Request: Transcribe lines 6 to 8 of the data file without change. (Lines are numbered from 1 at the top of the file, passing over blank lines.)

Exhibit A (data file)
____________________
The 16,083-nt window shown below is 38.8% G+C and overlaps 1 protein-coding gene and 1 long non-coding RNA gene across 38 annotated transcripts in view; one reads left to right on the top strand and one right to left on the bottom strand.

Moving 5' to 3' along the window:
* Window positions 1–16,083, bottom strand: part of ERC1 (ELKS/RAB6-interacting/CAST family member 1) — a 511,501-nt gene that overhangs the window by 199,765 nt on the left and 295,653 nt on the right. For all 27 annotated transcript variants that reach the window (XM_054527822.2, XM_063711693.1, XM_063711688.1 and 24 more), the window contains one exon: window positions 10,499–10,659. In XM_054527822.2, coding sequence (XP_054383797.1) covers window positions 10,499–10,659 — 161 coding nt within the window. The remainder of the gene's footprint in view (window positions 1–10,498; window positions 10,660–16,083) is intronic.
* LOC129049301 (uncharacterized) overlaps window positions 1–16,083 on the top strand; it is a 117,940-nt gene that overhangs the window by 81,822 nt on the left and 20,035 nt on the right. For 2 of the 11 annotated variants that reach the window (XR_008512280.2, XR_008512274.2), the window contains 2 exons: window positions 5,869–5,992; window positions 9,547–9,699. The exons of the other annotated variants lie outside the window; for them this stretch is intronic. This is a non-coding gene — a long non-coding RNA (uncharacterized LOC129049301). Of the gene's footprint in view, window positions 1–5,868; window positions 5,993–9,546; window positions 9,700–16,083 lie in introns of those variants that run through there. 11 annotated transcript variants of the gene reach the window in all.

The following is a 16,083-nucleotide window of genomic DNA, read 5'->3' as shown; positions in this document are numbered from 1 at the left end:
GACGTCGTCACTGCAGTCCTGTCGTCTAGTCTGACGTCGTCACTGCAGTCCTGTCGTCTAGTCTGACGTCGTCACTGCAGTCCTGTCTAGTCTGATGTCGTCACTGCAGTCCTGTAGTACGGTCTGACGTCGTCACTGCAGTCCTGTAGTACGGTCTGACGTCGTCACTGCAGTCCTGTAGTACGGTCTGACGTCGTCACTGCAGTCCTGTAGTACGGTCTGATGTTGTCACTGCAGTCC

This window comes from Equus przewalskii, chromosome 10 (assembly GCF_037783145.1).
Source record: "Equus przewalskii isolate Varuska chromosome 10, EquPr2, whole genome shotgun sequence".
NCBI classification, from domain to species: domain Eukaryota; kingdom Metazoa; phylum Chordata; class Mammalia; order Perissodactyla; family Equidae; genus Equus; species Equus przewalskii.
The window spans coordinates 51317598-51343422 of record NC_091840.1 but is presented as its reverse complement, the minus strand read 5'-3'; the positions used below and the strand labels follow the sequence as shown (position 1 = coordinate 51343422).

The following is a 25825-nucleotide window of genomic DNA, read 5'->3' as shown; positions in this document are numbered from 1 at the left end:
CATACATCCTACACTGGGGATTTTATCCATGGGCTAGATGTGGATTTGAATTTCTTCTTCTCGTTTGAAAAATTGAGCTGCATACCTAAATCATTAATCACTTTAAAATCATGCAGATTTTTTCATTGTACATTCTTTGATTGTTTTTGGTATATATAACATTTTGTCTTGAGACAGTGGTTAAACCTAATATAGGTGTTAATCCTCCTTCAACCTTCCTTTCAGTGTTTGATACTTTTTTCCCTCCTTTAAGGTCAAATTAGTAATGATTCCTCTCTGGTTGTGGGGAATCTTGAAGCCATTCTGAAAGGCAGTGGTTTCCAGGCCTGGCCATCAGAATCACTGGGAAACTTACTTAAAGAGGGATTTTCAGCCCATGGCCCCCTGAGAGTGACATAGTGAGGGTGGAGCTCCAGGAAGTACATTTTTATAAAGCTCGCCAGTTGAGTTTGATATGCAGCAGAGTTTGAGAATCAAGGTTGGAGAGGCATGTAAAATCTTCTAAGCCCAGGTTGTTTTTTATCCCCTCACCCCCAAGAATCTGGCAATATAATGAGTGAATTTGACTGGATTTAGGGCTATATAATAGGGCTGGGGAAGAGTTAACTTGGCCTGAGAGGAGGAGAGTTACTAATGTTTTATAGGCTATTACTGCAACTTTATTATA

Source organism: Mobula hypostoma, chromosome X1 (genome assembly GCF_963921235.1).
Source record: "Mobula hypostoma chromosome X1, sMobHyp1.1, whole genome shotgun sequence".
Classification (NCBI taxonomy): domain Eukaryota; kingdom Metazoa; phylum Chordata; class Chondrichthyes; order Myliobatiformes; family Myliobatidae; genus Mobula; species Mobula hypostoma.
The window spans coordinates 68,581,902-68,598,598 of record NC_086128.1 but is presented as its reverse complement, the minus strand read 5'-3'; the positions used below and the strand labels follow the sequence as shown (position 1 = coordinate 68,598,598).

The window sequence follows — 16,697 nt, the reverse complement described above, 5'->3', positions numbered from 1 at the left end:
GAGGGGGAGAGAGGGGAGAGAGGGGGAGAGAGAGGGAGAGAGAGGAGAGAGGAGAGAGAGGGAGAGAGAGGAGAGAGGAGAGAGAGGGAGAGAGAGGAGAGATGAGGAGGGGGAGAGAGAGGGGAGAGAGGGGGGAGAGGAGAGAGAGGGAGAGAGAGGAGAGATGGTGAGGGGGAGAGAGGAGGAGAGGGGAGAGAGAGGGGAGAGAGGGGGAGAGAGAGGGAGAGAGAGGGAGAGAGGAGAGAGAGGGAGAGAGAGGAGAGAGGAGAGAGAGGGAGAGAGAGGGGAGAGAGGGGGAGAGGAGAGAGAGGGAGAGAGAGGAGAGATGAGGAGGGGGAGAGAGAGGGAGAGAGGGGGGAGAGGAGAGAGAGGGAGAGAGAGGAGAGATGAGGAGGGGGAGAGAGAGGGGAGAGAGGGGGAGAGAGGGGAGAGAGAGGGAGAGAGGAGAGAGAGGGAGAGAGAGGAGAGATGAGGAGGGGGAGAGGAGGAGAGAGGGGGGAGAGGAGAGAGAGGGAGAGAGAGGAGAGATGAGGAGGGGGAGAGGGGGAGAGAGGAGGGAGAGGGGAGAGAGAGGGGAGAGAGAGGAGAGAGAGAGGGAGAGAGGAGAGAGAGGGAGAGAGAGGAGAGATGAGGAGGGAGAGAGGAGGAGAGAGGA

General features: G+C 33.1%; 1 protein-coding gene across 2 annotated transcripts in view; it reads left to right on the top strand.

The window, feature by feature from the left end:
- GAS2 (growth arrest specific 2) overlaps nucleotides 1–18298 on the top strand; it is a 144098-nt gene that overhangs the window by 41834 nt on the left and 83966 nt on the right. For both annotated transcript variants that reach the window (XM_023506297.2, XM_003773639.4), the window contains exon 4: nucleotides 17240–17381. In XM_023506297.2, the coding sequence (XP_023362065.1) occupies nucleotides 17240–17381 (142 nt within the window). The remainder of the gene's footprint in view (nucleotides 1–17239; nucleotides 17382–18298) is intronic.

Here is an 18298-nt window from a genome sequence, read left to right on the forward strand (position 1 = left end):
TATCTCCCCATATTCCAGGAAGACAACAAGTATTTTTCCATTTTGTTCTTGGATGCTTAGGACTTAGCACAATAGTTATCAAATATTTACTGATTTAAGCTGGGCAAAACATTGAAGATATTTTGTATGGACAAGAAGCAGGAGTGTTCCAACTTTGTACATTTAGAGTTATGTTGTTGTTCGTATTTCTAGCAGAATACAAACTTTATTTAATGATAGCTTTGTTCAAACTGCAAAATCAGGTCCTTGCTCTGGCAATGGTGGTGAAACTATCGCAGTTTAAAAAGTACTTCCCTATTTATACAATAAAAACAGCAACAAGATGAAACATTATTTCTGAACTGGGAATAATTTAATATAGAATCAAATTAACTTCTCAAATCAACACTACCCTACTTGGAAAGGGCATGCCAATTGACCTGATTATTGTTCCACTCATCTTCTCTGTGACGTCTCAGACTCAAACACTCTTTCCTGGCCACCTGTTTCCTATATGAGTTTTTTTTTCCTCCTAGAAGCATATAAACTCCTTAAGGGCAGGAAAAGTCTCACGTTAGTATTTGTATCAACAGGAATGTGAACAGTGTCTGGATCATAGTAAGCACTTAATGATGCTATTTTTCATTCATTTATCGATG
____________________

GACGTCGTCACTGCAGTCCTGTCGTCTAGTCTGACGTCGTCACTGCAGTCCTGTCGTCTAGTCTGACGTCGTCACTGCAGTCCTGTCTAGTCTGATGTCGTCACTGCAGTCCTGTAGTACGGTCTGACGTCGTCACTGCAGTCCTGTAGTACGGTCTGACGTCGTCACTGCAGTCCTGTAGTACGGTCTGACGTCGTCACTGCAGTCCTGTAGTACGGTCTGATGTTGTCACTGCAGTCC

This window comes from Equus przewalskii, chromosome 10 (assembly GCF_037783145.1).
Source record: "Equus przewalskii isolate Varuska chromosome 10, EquPr2, whole genome shotgun sequence".